A New Book on Old Maps Regards Lake Champlain, and Lions | Live Culture
Pin It
Favorite

Friday, October 10, 2014

A New Book on Old Maps Regards Lake Champlain, and Lions

Posted By on Fri, Oct 10, 2014 at 4:46 PM

click to enlarge Lake Champlain and a cartouche from a 1767 map - COURTESY OF THE NATIONAL ARCHIVES
  • Courtesy of the National Archives
  • Lake Champlain and a cartouche from a 1767 map
Graphic designers, cartographers and coffee-table owners might find themselves fascinated with the new book Maps: Their Untold Stories, to be published on October 14 by Bloomsbury. Those with an interest in Vermont history might also find a little cartographic treasure in it.

Authors Rose Mitchell and Andrew Janes are map archivists at the National Archives in London, a fact that accounts for the book's overall Anglocentric focus. And while it does contain many a map of Britain and her former colonies, this handsome, profusely illustrated volume also offers such fascinating features as a map of 19th-century Edo (now Tokyo), a map of the Allied forces' invasion of Normandy and, from 1836, the first-known pen-and-ink map by an Aboriginal Australian.

One chapter, "New Worlds: Exploration and the Colonies," showcases maps that testify to the massive wingspan of the British Empire. Amongst the maps of Gambian slave forts and the Indian subcontinent is a 1767 map of French and British claims to the forested parcels of land that surrounded Lake Champlain. Created by Yorkshireman Simon Metcalfe, the surveyor general of New York province, the map shows how the two countries' claims conflicted.

Even more interesting is the watchful lion that joins a wolf, a crane and a turkey in the cartouche in the map's upper left corner. Cool your jets, Catamount Truthers: Just as in the present day, no lions romped through the Champlain Valley in the mid-18th century. Rather, as the authors write, the mapmaker included this fearsome beast in order to "convey ... to those in London both the inherent possibilities and the dangers present in the colonies."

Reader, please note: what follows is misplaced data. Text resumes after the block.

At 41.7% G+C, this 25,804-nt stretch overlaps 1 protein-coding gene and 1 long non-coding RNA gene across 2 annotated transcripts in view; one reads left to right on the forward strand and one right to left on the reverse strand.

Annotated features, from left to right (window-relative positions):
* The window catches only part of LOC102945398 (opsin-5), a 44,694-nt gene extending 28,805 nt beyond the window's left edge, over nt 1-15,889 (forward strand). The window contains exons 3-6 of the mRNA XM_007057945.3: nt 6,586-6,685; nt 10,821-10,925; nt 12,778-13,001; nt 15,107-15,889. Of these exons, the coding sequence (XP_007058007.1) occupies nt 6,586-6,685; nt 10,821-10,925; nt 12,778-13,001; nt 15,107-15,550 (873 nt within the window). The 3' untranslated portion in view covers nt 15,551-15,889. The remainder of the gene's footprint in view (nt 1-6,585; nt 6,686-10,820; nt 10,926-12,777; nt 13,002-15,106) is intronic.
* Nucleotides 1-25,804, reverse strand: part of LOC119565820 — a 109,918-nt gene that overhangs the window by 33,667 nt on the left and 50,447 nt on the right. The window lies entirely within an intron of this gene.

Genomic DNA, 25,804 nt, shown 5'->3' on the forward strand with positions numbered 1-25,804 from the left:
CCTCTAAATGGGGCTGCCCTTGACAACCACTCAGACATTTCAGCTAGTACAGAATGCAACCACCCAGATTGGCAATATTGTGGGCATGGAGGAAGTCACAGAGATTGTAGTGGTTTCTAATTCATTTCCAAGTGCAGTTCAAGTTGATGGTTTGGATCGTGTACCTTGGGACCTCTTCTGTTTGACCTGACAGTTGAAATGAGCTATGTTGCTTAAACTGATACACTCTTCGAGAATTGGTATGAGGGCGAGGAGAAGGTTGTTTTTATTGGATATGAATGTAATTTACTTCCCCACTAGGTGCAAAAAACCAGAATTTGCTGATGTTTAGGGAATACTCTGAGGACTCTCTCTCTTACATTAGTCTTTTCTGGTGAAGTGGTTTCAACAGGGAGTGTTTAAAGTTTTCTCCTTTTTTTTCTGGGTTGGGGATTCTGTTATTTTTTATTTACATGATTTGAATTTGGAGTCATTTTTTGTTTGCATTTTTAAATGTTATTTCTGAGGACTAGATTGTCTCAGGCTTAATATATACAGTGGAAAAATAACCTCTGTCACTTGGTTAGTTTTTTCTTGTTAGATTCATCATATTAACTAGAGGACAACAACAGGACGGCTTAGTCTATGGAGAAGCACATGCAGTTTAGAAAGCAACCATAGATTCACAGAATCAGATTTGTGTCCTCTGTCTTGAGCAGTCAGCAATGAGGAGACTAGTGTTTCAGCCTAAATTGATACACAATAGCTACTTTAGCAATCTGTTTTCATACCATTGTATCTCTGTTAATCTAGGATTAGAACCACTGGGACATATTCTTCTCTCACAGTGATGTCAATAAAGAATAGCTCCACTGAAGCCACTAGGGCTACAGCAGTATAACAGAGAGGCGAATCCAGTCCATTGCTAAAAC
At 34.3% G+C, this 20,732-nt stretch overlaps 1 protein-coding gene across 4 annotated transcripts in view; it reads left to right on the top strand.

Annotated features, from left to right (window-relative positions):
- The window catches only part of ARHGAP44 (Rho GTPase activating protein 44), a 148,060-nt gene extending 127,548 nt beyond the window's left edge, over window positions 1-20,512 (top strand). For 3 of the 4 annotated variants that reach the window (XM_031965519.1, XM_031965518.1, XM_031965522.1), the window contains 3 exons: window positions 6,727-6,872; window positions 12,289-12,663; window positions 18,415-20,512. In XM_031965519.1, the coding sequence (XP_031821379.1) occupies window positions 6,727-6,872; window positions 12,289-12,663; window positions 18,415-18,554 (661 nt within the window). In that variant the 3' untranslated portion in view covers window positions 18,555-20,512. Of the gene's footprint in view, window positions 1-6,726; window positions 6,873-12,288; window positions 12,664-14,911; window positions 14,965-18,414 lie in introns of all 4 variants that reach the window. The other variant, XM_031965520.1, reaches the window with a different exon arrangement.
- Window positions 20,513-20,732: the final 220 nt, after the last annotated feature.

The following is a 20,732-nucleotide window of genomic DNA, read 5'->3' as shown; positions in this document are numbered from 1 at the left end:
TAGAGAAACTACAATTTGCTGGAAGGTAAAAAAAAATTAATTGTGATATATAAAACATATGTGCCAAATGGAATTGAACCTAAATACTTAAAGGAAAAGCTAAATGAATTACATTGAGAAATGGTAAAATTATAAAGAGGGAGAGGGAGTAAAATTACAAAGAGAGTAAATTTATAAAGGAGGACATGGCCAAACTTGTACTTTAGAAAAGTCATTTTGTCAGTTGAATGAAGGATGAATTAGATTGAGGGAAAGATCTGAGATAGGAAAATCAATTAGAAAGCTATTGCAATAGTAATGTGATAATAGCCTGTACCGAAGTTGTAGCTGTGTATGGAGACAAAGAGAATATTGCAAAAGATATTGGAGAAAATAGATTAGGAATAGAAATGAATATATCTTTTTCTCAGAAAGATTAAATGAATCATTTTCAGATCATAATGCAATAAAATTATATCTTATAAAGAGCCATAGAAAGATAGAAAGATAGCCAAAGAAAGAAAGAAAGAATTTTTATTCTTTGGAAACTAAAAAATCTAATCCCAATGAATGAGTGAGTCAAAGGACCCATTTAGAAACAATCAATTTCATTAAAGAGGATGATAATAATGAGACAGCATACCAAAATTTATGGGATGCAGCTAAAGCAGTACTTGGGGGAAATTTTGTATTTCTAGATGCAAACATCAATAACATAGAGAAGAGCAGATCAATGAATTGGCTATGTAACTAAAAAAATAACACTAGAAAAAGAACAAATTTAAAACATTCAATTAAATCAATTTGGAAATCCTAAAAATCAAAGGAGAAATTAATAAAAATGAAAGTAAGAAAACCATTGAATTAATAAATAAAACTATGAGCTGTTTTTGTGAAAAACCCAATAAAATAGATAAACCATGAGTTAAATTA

Fanciful details such as that incongruous lion are exactly what make this and the other maps in the book so fascinating. The maps' very inaccuracies speak most eloquently to their origins and attest to their historical significance.


Tags: , , , , , ,

Got something to say? Send a letter to the editor and we'll publish your feedback in print!

Pin It
Favorite

About The Author

Ethan de Seife

Ethan de Seife

Bio:
Ethan de Seife was an arts writer at Seven Days from 2013 to 2016. He is the author of Tashlinesque: The Hollywood Comedies of Frank Tashlin, published in 2012 by Wesleyan University Press.

More by Ethan de Seife

  • High Score: Burlington's Archives is a Player
  • High Score: Burlington's Archives is a Player

    When entering the Archives, downtown Burlington's classic-game arcade, one of the first consoles you see is Tapper. The 1983 game, in which a bartender must keep up with his patrons' increasingly frenzied demands for beer, is an apt metaphor for the Archives' two raisons d'être: vintage video games and sudsy brews.

    • Nov 26, 2017
  • More »

Comments

Subscribe to this thread:

Add a comment

Keep commenting classy! Read our guidelines...

Note: Comments are limited to 300 words.

Latest in Live Culture

Social Club

Like Seven Days contests and events? Join the club!

See an example of this newsletter...

Keep up with us Seven Days a week!

Sign up for our fun and informative
newsletters:

All content © 2017 Da Capo Publishing, Inc. 255 So. Champlain St. Ste. 5, Burlington, VT 05401
Website powered by Foundation